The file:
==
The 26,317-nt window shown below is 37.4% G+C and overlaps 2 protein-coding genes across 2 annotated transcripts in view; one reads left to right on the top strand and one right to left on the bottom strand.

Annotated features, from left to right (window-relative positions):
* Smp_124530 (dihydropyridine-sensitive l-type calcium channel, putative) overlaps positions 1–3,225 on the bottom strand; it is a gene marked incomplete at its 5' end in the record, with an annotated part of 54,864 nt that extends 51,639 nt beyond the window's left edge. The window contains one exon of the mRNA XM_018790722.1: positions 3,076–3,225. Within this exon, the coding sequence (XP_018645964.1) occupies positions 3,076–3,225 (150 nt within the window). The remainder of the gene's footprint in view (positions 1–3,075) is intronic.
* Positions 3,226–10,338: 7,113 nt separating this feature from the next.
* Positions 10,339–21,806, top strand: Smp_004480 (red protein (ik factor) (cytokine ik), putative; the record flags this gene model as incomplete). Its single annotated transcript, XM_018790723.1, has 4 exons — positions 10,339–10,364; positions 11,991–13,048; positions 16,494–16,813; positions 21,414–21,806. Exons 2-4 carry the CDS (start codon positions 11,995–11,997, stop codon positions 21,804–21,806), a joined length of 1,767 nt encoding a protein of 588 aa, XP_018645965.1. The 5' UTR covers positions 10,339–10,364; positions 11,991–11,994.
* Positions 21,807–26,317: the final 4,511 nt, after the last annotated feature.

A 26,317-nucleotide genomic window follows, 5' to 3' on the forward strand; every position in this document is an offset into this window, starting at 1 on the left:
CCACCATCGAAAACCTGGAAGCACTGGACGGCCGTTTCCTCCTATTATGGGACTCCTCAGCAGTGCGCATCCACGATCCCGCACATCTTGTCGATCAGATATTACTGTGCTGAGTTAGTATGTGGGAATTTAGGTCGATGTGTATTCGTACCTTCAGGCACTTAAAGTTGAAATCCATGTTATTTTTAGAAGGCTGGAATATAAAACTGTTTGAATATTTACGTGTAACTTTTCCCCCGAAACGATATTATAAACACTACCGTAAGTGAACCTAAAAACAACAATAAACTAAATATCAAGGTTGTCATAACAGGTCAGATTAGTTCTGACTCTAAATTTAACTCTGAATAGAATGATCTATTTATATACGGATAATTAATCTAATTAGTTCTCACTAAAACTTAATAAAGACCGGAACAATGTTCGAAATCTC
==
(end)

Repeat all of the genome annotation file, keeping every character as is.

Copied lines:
The 26,317-nt window shown below is 37.4% G+C and overlaps 2 protein-coding genes across 2 annotated transcripts in view; one reads left to right on the top strand and one right to left on the bottom strand.

Annotated features, from left to right (window-relative positions):
* Smp_124530 (dihydropyridine-sensitive l-type calcium channel, putative) overlaps positions 1–3,225 on the bottom strand; it is a gene marked incomplete at its 5' end in the record, with an annotated part of 54,864 nt that extends 51,639 nt beyond the window's left edge. The window contains one exon of the mRNA XM_018790722.1: positions 3,076–3,225. Within this exon, the coding sequence (XP_018645964.1) occupies positions 3,076–3,225 (150 nt within the window). The remainder of the gene's footprint in view (positions 1–3,075) is intronic.
* Positions 3,226–10,338: 7,113 nt separating this feature from the next.
* Positions 10,339–21,806, top strand: Smp_004480 (red protein (ik factor) (cytokine ik), putative; the record flags this gene model as incomplete). Its single annotated transcript, XM_018790723.1, has 4 exons — positions 10,339–10,364; positions 11,991–13,048; positions 16,494–16,813; positions 21,414–21,806. Exons 2-4 carry the CDS (start codon positions 11,995–11,997, stop codon positions 21,804–21,806), a joined length of 1,767 nt encoding a protein of 588 aa, XP_018645965.1. The 5' UTR covers positions 10,339–10,364; positions 11,991–11,994.
* Positions 21,807–26,317: the final 4,511 nt, after the last annotated feature.

A 26,317-nucleotide genomic window follows, 5' to 3' on the forward strand; every position in this document is an offset into this window, starting at 1 on the left:
CCACCATCGAAAACCTGGAAGCACTGGACGGCCGTTTCCTCCTATTATGGGACTCCTCAGCAGTGCGCATCCACGATCCCGCACATCTTGTCGATCAGATATTACTGTGCTGAGTTAGTATGTGGGAATTTAGGTCGATGTGTATTCGTACCTTCAGGCACTTAAAGTTGAAATCCATGTTATTTTTAGAAGGCTGGAATATAAAACTGTTTGAATATTTACGTGTAACTTTTCCCCCGAAACGATATTATAAACACTACCGTAAGTGAACCTAAAAACAACAATAAACTAAATATCAAGGTTGTCATAACAGGTCAGATTAGTTCTGACTCTAAATTTAACTCTGAATAGAATGATCTATTTATATACGGATAATTAATCTAATTAGTTCTCACTAAAACTTAATAAAGACCGGAACAATGTTCGAAATCTC